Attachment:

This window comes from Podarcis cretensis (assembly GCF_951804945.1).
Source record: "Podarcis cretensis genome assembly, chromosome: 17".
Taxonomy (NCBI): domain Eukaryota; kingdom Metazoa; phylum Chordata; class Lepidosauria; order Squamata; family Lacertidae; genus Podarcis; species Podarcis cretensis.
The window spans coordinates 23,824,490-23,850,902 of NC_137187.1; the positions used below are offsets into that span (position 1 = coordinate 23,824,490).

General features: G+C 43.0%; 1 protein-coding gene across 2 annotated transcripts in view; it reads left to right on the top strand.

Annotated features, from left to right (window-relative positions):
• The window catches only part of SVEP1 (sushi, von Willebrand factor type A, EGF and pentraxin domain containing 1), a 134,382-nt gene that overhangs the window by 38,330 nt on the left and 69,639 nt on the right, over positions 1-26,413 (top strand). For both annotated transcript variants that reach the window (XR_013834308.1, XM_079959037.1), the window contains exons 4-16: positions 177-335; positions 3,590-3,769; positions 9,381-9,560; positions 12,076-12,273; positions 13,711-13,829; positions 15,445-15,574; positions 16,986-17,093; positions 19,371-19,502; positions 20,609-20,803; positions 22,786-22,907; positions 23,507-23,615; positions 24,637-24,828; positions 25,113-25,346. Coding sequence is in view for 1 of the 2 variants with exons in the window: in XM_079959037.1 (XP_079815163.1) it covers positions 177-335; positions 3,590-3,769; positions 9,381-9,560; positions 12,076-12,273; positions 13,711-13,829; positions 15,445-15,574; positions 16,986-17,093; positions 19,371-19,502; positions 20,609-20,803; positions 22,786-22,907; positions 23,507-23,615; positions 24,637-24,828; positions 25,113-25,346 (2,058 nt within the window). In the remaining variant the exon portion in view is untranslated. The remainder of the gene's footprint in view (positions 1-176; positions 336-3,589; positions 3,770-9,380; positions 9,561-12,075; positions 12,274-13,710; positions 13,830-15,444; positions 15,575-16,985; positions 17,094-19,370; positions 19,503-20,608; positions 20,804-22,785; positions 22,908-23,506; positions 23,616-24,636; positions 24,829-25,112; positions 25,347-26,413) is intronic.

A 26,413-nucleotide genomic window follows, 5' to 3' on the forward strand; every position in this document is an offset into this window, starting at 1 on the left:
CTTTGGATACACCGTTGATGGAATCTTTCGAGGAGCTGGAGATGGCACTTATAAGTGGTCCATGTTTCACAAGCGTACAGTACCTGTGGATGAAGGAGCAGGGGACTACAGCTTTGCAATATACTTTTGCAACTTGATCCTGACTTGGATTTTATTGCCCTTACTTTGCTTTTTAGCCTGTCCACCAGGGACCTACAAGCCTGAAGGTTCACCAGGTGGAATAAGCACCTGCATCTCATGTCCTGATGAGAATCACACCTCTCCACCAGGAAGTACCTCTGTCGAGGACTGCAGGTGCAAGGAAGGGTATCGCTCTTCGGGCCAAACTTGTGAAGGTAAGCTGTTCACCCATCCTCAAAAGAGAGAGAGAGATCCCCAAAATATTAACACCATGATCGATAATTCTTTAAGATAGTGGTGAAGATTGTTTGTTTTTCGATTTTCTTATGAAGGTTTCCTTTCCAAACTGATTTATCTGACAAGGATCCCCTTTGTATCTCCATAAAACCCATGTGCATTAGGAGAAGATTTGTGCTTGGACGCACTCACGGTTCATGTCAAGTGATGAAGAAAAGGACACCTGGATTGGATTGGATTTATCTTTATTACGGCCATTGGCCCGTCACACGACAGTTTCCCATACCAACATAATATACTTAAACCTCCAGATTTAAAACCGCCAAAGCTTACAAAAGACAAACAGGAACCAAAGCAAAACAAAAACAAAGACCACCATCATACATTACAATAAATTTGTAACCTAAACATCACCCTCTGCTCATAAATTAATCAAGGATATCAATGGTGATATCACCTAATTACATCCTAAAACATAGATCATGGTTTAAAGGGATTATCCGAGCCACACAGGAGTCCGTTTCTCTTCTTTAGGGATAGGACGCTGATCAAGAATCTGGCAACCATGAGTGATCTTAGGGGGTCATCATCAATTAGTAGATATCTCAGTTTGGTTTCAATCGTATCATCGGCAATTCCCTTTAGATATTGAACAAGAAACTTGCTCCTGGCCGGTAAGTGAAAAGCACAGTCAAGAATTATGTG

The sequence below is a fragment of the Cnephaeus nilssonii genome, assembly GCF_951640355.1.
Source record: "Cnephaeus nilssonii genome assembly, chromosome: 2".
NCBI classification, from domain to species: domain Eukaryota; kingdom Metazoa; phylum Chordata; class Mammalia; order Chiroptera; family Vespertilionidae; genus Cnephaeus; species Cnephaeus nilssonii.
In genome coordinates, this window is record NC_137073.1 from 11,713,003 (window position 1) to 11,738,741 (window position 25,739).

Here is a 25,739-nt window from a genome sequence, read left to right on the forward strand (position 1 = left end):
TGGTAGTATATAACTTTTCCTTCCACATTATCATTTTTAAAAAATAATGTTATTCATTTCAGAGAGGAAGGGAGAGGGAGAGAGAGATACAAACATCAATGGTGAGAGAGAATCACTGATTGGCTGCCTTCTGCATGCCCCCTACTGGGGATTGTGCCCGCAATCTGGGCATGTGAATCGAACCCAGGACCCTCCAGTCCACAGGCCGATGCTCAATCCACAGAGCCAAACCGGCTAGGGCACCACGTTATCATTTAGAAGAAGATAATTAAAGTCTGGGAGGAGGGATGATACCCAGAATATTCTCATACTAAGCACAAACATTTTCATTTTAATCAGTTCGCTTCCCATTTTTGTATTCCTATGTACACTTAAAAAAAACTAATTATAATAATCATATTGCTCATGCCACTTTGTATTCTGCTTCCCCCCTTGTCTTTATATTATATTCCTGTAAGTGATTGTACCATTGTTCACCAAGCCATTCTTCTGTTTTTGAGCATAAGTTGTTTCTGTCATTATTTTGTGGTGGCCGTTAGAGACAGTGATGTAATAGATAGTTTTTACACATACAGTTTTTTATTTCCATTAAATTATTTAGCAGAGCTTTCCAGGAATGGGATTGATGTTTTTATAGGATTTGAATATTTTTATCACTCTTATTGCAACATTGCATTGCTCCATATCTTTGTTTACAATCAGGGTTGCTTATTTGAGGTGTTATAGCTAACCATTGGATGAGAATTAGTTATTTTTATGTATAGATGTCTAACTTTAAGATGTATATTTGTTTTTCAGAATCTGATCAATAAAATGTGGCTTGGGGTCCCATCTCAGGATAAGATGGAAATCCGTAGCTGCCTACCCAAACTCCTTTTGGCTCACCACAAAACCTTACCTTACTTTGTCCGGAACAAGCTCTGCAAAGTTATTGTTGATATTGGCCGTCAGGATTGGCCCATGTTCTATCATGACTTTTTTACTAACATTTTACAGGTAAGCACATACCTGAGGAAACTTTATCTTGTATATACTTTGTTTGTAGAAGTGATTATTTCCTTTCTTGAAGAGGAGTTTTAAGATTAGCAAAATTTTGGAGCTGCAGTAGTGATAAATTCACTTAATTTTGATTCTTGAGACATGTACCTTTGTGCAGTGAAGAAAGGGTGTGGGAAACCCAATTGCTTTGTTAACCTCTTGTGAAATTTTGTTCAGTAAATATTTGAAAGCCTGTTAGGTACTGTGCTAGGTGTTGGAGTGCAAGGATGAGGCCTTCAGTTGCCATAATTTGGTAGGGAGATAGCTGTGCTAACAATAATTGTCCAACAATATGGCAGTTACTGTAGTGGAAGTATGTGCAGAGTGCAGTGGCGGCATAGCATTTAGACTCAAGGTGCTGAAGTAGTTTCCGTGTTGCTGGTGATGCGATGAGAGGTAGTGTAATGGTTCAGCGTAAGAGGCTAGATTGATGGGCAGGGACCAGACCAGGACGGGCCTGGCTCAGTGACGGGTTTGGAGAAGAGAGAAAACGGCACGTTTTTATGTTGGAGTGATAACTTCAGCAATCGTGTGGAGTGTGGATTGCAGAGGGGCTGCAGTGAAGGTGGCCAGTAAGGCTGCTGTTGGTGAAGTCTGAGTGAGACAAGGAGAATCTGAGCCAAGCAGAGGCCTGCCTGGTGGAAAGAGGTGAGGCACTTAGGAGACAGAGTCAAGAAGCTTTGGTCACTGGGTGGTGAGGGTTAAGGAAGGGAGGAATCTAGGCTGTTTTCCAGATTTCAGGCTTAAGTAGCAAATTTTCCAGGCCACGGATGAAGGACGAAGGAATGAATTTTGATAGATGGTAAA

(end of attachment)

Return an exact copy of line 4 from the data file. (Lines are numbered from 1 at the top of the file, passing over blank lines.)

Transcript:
The window spans coordinates 23,824,490-23,850,902 of NC_137187.1; the positions used below are offsets into that span (position 1 = coordinate 23,824,490).